"If you tell a lie big enough and keep repeating it, people will eventually come to believe it. The lie can be maintained only for such time as the State can shield the people from the political, economic and/or military consequences of the lie. It thus becomes vitally important for the State to use all of its powers to repress dissent," Credited to Goebbles.

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Re: The Bitcoin (crypto) Beginner's Guide

Postby Silverkid » Mon Feb 12, 2018

Brick's wrote:So looking up 2FA, I'm finding out 2FA requires that you enter a One-Time Password (OTP) that is sent to your smartphone to complete your login process. I don't have a smart phone. Will it send a text to a "stupid phone" (Its a Samsung/Verizon flip that is at least 4-5 years old most likely older)?

If you can receive text messages then you are good
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Re: The Bitcoin (crypto) Beginner's Guide

Postby jcz1 » Mon Feb 12, 2018

Brick's wrote:So looking up 2FA, I'm finding out 2FA requires that you enter a One-Time Password (OTP) that is sent to your smartphone to complete your login process. I don't have a smart phone. Will it send a text to a "stupid phone" (Its a Samsung/Verizon flip that is at least 4-5 years old most likely older)?


Text messages (SMS) has been around since 1992. 2007 was the first year that the average person sent and received more texts than phone calls (source: mashable). So it seems likely that any phone from the last 10 years can handle texts.

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Re: The Bitcoin (crypto) Beginner's Guide

Postby Brick's » Mon Feb 12, 2018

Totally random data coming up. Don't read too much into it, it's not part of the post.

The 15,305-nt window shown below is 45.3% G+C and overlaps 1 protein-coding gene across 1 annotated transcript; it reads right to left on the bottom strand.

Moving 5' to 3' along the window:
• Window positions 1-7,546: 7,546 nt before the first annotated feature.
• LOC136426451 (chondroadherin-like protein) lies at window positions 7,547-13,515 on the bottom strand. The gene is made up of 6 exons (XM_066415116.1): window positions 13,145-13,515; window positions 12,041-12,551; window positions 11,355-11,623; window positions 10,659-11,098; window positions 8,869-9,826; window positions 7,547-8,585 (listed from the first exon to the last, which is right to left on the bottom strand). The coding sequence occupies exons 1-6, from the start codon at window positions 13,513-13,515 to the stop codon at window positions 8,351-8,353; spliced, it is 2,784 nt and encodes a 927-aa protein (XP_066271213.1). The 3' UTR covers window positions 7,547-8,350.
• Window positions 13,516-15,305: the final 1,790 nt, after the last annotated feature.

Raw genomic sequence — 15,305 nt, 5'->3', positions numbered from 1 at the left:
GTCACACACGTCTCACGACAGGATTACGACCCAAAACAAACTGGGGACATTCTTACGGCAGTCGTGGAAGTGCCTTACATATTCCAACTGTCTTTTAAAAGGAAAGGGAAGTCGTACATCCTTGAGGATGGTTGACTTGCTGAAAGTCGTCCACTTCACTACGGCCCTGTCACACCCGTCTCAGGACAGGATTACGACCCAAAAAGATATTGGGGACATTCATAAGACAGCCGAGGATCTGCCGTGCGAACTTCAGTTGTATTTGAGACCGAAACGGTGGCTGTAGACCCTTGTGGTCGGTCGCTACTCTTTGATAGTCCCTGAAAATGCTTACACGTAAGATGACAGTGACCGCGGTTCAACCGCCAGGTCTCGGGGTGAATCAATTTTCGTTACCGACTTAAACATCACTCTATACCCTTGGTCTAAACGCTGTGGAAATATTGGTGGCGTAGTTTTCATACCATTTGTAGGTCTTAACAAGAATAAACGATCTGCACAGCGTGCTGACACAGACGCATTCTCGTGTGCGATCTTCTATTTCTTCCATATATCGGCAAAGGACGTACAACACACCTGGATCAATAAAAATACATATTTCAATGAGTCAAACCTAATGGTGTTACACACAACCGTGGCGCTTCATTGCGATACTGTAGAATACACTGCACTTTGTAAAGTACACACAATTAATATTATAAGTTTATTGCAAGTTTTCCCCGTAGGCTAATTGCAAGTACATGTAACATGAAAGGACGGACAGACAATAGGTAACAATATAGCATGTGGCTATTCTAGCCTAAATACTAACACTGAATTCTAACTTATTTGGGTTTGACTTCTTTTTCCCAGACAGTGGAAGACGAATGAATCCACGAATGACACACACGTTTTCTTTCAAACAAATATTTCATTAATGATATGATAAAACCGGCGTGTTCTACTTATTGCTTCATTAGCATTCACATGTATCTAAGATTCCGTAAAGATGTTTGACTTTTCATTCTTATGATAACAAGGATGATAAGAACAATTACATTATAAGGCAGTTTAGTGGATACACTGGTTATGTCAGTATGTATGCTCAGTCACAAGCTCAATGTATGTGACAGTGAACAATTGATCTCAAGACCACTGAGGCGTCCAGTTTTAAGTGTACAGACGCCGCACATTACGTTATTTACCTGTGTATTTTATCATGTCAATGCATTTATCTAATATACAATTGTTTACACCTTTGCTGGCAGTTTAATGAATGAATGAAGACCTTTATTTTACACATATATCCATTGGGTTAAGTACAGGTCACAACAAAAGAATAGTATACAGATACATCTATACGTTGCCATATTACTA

TY both. Appreciate greatly. Enabled SMS on the 2FA. Only took 30 minutes to find the right buttons to click on Binance to find enable SMS, send my phone number, get the code and enter it.
"If you tell a lie big enough and keep repeating it, people will eventually come to believe it. The lie can be maintained only for such time as the State can shield the people from the political, economic and/or military consequences of the lie. It thus becomes vitally important for the State to use all of its powers to repress dissent," Credited to Goebbles.

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Re: The Bitcoin (crypto) Beginner's Guide

Postby Long John » Tue Feb 13, 2018

Binance is a pain to log into. First there's that "drag the puzzle piece" thing to make sure you're not a bot. (How would a bot type in my password?) I never get it right on the first try, because the 3D shadow effect makes it difficult to align the edges. Then there's the 2FA stage, and you must have your cellphone at hand to see the SMS code. The price I pay to protect the loot in case someone manages to get into my account. They can't withdraw unless they have my cellphone (and my fingerprint to turn it on).

Now, if a thief has my login password, my cellphone and the index finger of my right hand, he's good to go!

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Re: The Bitcoin (crypto) Beginner's Guide

Postby LittleAbner » Mon Feb 26, 2018


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Re: The Bitcoin (crypto) Beginner's Guide

Postby SilverDoge » Sun Jul 22, 2018